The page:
Asia Monica restaurant in Hod Hasharon.
(photo credit: PR)
The Sharonim Mall in Hod Hasharon is becoming a suburban hot spot for dining and leisure, and one of the up-and-coming players is the popular restaurant Asia Monica. It’s the brainchild of chef Daniel Zach, who came up with the concept of one eatery serving the biggest hits of both Eastern and Western cuisine – not as fusion but from two parallel menus.
In addition to this unique culinary approach, Asia Monica has launched Thursday night jam sessions: live music, featuring a female vocalist accompanied by a guitarist and a drummer. The folk/jazz music is scheduled to kick off around 8 p.m. On the night I visited, the restaurant was lively and full by the time the band started to play.
The menu is dual not only when it comes to food – half Asian, half American – but in its format as well. You can peruse a printed menu or click through a colorful electronic one on a restaurant iPad in Hebrew and English.
The iPad also lets you preview pictures of most menu items, including some distinctive cocktails (NIS 35). We tried the Pink Monica – a combination of rum, coconut liqueur, coconut milk, pineapple juice and strawberry essence – and a Santa Monica Apple Whiskey, which combines bourbon, Drambuie, apple liqueur, ginger and tonic. Both were refreshing – the former sweet but not cloyingly, and the latter bracing, with some bite.
The Asian offerings fall under several categories, the primary ones being sushi, bing, bao and dim sum. The sushi is prepared by a master from China, Xiang Yang, and you can sit at the bar and watch him work, swiftly and fluidly.
The sushi at Asia Monica is available in vegetarian and non-vegetarian options, and the prices are very reasonable. An order of sushi, for example, starts at NIS 18.
One of the most interesting sushi variations is the volcano roll (NIS 42): salmon, avocado, asparagus, and strips of pickled zucchini and imported pumpkin. The salmon is both inside and outside the rice: raw inside, while the outside piece is seared. As a whole, it’s an innovative and tasty creation. It is served with wasabi and pickled ginger, as well as three dipping sauces: teriyaki, soy and a spicy mayonnaise. There is even a choice of white or brown rice (the latter is NIS 3 extra).
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Zach is proud to be a pioneer in bringing several types of Asian street foods to Israel. One is bing, which he calls a Chinese version of malawah, which is served with a tempting selection of toppings. The bing is fried just right, with none of the oiliness of its (smaller) Middle Eastern counterpart. The bing that comes with a slice of beef fillet seasoned with Thai hot sauce is highly recommended.
Bao – steamed bread in the shape of a roll – is the vehicle for a number of tapas-sized dishes. For example, Asia Monica’s own pickled salmon, with red onion and fresh basil atop a spread of mayonnaise infused with herbs and preserved lemon (NIS 25). The interplay of flavors certainly tickles the palate.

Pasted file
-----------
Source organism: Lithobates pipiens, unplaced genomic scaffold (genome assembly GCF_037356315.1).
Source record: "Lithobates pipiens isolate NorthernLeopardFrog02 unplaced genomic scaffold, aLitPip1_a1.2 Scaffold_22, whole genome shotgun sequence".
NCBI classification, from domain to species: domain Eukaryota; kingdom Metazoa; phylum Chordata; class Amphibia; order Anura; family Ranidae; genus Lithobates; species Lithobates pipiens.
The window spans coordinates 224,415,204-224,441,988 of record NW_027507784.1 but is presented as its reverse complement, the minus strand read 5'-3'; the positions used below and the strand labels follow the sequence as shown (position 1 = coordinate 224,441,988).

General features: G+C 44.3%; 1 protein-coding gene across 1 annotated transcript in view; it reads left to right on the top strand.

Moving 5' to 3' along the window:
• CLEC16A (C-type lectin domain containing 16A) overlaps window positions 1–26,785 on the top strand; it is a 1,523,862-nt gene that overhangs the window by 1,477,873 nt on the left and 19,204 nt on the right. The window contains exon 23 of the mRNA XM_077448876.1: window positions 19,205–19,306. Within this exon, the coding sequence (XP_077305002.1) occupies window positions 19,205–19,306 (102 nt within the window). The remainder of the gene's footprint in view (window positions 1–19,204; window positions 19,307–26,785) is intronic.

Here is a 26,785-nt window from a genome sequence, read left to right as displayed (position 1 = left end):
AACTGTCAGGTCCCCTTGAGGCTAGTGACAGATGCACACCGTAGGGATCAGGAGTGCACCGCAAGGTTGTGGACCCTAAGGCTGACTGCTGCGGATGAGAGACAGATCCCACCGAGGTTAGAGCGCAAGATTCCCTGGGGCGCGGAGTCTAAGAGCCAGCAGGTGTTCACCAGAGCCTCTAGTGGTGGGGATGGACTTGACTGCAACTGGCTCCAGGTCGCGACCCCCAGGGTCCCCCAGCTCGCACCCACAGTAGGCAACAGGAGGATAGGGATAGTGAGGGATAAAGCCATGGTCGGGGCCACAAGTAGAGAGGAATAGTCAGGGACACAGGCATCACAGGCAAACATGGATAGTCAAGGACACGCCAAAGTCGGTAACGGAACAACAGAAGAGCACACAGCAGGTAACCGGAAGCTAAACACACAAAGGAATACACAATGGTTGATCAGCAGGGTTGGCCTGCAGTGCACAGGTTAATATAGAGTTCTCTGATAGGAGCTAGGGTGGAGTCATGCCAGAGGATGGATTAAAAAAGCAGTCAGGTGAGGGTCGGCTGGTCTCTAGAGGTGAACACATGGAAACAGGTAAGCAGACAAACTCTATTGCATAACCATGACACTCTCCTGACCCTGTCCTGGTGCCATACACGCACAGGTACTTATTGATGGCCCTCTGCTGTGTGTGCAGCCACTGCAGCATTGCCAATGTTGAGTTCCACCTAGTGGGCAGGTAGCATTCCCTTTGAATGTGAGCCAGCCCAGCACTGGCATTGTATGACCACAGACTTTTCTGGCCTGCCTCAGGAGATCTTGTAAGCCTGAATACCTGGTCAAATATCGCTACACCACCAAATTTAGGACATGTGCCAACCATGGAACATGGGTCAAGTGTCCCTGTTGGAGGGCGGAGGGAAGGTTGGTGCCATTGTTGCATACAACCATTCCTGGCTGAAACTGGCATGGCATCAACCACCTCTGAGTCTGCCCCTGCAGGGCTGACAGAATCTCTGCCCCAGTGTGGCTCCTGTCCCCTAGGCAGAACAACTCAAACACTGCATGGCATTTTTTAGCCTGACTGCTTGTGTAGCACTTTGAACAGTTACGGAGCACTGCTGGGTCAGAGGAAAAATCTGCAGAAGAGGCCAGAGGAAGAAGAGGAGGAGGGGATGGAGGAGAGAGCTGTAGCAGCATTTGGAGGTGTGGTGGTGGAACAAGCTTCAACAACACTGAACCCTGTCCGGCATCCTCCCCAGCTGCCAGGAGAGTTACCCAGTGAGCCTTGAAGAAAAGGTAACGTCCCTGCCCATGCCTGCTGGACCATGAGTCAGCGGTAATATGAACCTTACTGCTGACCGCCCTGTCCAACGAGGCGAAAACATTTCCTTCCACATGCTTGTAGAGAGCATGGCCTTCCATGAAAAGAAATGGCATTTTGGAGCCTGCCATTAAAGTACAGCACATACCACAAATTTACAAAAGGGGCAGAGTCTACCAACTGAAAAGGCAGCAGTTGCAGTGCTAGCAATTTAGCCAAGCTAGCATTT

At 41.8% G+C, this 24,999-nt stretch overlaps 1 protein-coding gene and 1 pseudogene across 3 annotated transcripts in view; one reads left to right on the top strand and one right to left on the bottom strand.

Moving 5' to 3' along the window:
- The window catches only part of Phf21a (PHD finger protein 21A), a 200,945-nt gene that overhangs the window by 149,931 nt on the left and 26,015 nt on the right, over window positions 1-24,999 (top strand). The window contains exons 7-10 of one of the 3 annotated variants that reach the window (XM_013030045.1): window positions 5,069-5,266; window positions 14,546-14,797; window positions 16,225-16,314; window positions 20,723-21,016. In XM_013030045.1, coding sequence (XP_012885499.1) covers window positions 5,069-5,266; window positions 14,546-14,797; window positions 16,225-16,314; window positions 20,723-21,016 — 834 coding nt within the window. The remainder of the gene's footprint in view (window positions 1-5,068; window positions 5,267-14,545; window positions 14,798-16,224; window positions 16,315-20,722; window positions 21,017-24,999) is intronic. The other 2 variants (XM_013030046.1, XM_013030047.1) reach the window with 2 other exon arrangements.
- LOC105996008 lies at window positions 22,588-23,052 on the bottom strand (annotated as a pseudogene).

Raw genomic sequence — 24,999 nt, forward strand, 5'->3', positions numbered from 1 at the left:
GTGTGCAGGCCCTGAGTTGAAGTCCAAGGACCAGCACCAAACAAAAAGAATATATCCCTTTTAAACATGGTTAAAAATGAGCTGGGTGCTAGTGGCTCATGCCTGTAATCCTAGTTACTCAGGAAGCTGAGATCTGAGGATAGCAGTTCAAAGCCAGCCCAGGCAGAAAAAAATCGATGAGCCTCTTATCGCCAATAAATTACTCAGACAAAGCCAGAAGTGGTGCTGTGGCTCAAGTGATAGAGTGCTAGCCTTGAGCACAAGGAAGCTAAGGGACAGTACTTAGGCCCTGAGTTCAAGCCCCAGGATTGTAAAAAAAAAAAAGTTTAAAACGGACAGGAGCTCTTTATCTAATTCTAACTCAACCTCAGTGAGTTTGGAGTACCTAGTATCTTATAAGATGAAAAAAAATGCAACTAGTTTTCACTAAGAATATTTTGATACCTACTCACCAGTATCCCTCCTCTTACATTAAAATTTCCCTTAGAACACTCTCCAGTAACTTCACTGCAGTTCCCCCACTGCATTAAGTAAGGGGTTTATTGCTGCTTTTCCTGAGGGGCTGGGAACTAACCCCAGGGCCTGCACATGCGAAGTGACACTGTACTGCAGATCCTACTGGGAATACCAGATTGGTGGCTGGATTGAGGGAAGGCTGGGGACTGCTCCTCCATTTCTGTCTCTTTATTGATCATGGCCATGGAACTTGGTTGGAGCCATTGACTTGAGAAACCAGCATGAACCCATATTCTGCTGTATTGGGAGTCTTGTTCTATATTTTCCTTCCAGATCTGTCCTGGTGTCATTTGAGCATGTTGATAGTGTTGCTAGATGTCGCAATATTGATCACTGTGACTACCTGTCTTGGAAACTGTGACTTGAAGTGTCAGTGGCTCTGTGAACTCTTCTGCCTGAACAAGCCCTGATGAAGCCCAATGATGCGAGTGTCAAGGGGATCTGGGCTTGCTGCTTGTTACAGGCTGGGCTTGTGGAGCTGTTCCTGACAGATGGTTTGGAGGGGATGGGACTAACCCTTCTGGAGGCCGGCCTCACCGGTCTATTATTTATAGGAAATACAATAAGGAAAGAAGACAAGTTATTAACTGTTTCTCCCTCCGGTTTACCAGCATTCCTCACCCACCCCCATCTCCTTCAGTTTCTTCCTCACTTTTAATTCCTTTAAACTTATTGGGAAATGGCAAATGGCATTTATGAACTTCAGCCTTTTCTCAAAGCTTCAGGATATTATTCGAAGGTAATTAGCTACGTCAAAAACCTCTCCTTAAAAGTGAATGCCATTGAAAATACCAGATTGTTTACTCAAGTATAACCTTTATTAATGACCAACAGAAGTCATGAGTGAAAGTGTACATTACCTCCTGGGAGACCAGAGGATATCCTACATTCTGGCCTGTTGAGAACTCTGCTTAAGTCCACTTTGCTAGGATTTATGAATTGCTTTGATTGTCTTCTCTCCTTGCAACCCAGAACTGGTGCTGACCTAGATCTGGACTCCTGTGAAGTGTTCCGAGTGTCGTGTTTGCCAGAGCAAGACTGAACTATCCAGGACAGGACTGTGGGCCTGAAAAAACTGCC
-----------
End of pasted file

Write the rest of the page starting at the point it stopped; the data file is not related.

A more familiarly Asian bao sandwich is fresh eggplant in Hoisin sauce with mixed fresh herbs (NIS 28). Fans of the spicy sauce will like this vegetarian adaptation.
Dim sum is the term Asia Monica uses for its selection of dumplings, which here are shaped like gyoza, Japanese-style filled pockets of pasta. Be sure to specify whether you prefer them steamed or fried. Once again, vegetarians will find reason to rejoice. The gyoza filled with chopped shiitake mushrooms are every bit the equal of the chicken dumplings. Two dipping sauces accompany them: sweet and sour, and a soy-based hot sauce. (NIS 35 – NIS 52)
The American offerings are the familiar standbys – hamburger and steaks – thus too much to handle after having sampled generously from the Asian menu. But given the meticulous attention to detail evident in the preparation of the Asian food, there is every reason to believe the US dishes would be more than satisfactory. The menu lends itself more to beer than wine, and the restaurant has an adequate selection of brew on tap. The Weinstaffen – a German wheat beer – is especially good in summer (NIS 25).
The themes of Asia and America continue to the desserts. The American ones were quite tempting: dark chocolate fudge and New York- style cheesecake, for example. Nevertheless, we chose to go a less filling route: lemon grass crème brulée (NIS 34) and tapioca with coconut milk and fruit salad (NIS 28). The crème brulée was not only perfectly crafted – crispy crust and cool interior – but the lemon grass infusion made it one of the most memorable desserts I have had in recent memory. The highlight of the second dessert – tapioca pearls bobbing in the coconut milk – is a rarity on an Israeli menu and well worth a try.
With its large al fresco area, proximity to a children’s playground and kids’ menu, Asia Monica is an ideal place for families. And adults will appreciate the scope and quality of the food. Zach has been flourishing here for six years and shows no signs of flagging. The writer was a guest of the restaurant .
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